In response to Monday's announcement that Pope Benedict XVI would resign at the end of February, Msgr. John A. Radano, of Seton Hall University's School of Theology made a statement expressing both surprise and gratitude:
Pope Benedict XVI’s Resignation: an initial reaction
The news of Pope Benedict XVI’s resignation came as a surprise. The first reaction to this announcement is to express a word of deep gratitude to the Holy Father for his eight years of service to the Catholic Church as Bishop of Rome. He brought to that work his great expertise as a theologian, his deep concern for the pastoral needs of people, and a sense of ecumenical responsibility for seeking the unity of divided Christians, and building bridges of understanding between peoples of different religions.
A young professor of theology at the time of the Second Vatican Council, he offered his great learning as an expert to the gathered bishops as they sought to renew and strengthen the church. His academic service and publications afterwards helped serve the interpretation and implementation of the Council’s decisions. Not long after being appointed by Pope Paul VI as Archbishop of Munich in 1977, and later Cardinal, he was invited by Pope John Paul II in 1981 to serve as Prefect of the Congregation for the Doctrine of the Faith, one of the most demanding and vital positions in the Roman Curia. The issues faced during his tenure in that office made it often controversial. Not surprisingly, some of the Congregation’s decisions were seen as controversial as well. In 2005, Cardinal Ratzinger was elected Bishop of Rome.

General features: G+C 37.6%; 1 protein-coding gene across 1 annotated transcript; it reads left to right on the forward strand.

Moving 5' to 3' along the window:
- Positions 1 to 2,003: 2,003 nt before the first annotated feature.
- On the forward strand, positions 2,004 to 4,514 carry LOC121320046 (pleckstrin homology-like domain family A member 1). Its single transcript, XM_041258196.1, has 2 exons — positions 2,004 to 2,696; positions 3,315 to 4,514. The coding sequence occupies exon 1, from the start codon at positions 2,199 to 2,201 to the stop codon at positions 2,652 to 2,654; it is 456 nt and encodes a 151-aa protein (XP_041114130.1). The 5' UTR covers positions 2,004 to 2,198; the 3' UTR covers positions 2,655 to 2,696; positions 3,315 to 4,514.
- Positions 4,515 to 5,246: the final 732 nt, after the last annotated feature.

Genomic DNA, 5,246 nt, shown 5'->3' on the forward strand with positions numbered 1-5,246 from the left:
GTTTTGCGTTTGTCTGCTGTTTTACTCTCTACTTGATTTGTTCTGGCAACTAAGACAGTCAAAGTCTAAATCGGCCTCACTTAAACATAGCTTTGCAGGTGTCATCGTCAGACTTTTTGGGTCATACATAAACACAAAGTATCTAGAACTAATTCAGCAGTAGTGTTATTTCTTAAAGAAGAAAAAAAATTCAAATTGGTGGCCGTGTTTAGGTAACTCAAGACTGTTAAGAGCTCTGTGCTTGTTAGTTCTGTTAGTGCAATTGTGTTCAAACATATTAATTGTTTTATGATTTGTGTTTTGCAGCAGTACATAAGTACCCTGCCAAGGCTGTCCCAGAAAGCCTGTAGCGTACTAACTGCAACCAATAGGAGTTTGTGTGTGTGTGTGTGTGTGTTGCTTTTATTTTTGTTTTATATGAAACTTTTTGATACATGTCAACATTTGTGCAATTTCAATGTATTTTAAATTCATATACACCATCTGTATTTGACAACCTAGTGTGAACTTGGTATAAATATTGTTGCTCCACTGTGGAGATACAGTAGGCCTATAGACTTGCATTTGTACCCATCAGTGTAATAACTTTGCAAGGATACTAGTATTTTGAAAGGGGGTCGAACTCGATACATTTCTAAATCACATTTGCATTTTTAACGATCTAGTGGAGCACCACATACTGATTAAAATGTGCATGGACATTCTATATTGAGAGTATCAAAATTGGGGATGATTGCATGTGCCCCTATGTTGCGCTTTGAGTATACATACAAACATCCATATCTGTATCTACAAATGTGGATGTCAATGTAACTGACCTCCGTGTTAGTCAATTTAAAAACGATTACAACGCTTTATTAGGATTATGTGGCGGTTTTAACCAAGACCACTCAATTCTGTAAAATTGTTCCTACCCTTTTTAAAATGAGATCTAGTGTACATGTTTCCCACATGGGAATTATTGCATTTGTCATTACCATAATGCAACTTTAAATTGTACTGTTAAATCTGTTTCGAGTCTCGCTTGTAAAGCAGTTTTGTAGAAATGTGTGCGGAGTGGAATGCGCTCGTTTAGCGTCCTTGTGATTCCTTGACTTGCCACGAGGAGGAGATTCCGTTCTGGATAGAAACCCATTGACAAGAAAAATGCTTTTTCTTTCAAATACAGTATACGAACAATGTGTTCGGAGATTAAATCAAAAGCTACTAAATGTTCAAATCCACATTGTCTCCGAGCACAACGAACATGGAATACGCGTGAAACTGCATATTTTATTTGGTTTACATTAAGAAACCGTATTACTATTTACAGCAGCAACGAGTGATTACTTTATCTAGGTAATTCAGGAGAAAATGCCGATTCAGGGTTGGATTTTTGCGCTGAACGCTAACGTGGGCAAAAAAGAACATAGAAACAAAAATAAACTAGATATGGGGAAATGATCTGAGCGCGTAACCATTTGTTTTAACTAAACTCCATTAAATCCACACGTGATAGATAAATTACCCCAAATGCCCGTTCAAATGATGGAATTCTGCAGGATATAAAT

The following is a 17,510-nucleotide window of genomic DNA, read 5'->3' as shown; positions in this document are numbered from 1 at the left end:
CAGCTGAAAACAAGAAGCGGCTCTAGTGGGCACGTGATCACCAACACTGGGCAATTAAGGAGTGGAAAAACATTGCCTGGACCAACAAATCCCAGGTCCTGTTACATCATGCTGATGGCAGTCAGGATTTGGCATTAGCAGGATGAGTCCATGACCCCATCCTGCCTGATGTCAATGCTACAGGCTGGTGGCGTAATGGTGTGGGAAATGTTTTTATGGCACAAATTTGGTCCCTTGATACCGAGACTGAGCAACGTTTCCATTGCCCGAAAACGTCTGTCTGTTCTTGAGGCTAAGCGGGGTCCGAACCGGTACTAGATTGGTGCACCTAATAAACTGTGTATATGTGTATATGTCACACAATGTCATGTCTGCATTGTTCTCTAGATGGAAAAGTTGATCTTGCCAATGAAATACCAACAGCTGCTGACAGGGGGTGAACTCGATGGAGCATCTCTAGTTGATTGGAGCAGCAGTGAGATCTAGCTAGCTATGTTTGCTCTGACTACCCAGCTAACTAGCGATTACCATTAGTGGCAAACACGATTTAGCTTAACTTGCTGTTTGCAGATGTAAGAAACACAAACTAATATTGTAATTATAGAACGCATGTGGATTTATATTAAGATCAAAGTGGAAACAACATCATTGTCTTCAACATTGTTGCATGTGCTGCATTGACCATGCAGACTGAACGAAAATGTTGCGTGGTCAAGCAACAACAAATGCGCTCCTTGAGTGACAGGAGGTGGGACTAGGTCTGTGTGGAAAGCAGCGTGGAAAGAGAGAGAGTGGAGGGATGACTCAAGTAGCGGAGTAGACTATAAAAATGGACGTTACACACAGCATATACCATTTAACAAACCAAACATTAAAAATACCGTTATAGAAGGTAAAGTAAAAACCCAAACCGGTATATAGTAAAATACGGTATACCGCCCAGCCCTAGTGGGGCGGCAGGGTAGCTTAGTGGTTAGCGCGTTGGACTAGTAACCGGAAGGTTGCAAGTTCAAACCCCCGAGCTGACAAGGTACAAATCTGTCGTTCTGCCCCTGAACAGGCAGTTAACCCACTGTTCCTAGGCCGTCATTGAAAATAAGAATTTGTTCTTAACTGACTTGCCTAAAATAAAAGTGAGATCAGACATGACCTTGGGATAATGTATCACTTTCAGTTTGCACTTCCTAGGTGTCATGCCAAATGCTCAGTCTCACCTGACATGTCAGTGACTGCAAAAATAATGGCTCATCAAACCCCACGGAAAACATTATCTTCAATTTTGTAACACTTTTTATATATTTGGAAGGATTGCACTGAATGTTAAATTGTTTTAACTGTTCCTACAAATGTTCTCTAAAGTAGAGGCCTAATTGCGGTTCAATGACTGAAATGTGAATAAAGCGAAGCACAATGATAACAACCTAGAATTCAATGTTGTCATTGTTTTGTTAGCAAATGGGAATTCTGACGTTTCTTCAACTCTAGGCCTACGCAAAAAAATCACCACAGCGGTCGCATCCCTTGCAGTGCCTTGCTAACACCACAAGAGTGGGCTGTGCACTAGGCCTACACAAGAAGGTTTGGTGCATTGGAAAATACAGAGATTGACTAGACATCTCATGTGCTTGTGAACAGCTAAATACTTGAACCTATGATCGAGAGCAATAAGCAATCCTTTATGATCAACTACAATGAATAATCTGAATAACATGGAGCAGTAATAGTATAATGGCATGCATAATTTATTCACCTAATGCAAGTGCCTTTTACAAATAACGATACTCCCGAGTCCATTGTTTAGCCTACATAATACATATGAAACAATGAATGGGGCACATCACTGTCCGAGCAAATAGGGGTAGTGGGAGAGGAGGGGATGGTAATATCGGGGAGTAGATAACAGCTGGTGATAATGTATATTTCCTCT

His contributions to the Church, both before and after becoming Pope, are too many to cover in a brief statement such as this. One of his great contributions in the field of ecumenism were the steps he took, when Prefect of the CDF, to help see to the finalization and official signing, in 1999, by the Catholic Church and the Lutheran World Federation, of the Joint Declaration on the Doctrine of Justification. This historic Declaration, the result of decades of dialogue between Lutherans and Catholics, showed that they now share agreement on basic truths of this doctrine which, in the sixteenth century, was the central theological issue in the conflict and break between Luther and the authorities of the Catholic Church. During his papacy, Benedict XVI has continued to mention this achievement over the years.